Ground beef related food poisioning is usually caused by living Escheria coli bacteria producing shiga toxins in the intestines. I've not read anywhere that e-coli contaminated beef will build up threshold toxin that can't be cooked out but if I'm wrong I'm quite open to correction, cooking should be an art of humilty, just quote me a specific.
As to the ground beef in question, it was frozen in the original package, was still frozen at 23:00 and thawed and bloody at 08:00 the next morning.

If cooked to approved temperature the ground beef would probably be fine. I've had food poisoning as a boy and likely wouldn't gamble over a 4 dollah pack of ground but that's my personal bias. I tend to be a bit fastidious about time/temperature contamination and handwashing, just not hysterical. Stay safe, eat seasonally and wash your hands.
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Old 04-13-2007, 06:57 PM   #54
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I am certain that many more folks here know more then me. But when it comes to the safety of how long food is safe at X temperature, the right answer to the question is that if you need to ask the question, then the food should be trashed. I say that because you personally (or your consumers) need to deal with the possible out come. My house is 72F at all times. If I left out beef of the fridge (cooked) for 2 hours, I will eat it. If you left chicken out for the same time uncooked (and not frozen) I would put in the trash. The fact of the manner is that you need to weigh the risk vs. the cost. If I wanted for a pot-luck to make a turkey for a party, I would certainly spend the right time recommendations for the actual defrost (and method). If I want to risk the guest(s) health, I would do as I like. The reality is if you keep ""X" type of meat out in a temperature that is not recommended for that meat for "X" time, that is a risk you have personally mad a decision about. I will say that I have never risked the health of others I cook for. But for a fact point, I have risked my own life with the food I cook myself. If it smells okay, has no visible issues I might eat it my-self. But if I had question about it's "possible" bad health issues, I certainly would NOT serve it to others. If you would like, send me an email and I would be happy to discuss as I had my own personal bought of food poisoning that makes me REALLY careful about decisions on this topic. Casper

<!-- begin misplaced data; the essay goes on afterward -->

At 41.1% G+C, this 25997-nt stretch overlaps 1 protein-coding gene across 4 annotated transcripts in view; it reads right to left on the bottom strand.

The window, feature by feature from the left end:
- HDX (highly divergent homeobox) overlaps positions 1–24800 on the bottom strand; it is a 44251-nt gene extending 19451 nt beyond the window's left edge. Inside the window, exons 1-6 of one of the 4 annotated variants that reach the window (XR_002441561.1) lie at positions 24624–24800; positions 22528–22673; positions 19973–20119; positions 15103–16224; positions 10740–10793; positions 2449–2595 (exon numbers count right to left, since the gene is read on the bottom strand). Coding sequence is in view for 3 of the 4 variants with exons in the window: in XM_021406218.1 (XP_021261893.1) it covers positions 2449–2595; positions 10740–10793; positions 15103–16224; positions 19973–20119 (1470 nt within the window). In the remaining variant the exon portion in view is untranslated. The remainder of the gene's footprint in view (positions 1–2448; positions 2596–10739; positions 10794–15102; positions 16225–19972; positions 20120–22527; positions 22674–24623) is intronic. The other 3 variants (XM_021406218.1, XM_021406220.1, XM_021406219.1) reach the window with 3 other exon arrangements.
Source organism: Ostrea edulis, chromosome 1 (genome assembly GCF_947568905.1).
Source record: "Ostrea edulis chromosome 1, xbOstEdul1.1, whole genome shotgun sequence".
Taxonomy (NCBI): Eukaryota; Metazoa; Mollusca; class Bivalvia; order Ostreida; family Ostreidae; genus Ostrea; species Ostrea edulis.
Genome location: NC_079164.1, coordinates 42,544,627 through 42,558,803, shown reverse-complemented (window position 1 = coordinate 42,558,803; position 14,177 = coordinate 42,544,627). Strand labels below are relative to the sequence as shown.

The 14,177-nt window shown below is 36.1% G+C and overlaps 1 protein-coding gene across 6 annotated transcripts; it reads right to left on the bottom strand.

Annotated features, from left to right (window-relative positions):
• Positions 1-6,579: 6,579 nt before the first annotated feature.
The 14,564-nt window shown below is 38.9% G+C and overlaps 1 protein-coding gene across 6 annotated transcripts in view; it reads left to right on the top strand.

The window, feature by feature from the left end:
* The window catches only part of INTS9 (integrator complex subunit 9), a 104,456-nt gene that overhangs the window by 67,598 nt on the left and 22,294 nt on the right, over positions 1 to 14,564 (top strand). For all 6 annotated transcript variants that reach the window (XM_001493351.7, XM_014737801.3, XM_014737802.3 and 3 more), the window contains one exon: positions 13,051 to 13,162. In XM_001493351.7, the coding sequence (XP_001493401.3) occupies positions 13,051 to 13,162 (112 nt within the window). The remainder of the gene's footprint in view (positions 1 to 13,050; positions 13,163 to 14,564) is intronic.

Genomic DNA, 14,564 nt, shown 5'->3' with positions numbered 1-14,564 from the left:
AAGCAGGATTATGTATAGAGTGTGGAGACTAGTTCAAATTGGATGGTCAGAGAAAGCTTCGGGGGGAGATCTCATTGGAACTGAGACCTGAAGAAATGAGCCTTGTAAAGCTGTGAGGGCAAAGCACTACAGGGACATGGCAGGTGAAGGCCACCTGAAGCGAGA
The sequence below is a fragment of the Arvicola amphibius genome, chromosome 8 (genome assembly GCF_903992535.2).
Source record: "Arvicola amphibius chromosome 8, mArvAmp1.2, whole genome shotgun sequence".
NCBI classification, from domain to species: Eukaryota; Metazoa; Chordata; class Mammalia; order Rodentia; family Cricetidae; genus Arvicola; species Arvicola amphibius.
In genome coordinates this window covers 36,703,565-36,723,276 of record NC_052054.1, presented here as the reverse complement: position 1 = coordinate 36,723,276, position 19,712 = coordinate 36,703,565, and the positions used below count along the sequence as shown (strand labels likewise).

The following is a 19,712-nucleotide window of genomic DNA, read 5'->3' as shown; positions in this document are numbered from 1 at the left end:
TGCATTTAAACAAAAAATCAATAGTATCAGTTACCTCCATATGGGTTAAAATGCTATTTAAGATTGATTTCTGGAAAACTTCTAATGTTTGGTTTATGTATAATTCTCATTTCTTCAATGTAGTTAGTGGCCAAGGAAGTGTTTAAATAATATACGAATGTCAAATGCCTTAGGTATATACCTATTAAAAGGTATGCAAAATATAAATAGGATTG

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Old 04-13-2007, 10:22 PM   #55
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Quote:
Originally Posted by Michael Cook
First, please don't paraphrase me if you wish to debate specific points. Differances in opinion can only be productive when respectful dialog is maintained. I did answer your question vis-a-vis beef, I said Rancidity and off flavors from fat oxidation are an issue more than bacteria growth or other pathogens.

Suddenly the discussion's shifted to chicken and spores. (Also quoting from serve safe manual) "Certian bacteria can change into a differant form-called spores- to protect themselves when nutriants are not available." Spores therefore aren't germain to this conversation.

But don't hold out on us, At what point is, say, chicken, left unrefrigerated unsafe to cook and why? For that matter, how did people keep meat from making others sick before modern refridgeration? Was it just jerky and saltpork? Perhaps a new thread could be started as this would easily go off topic away from the threaded topic of poor Jovin's scorned ground cow.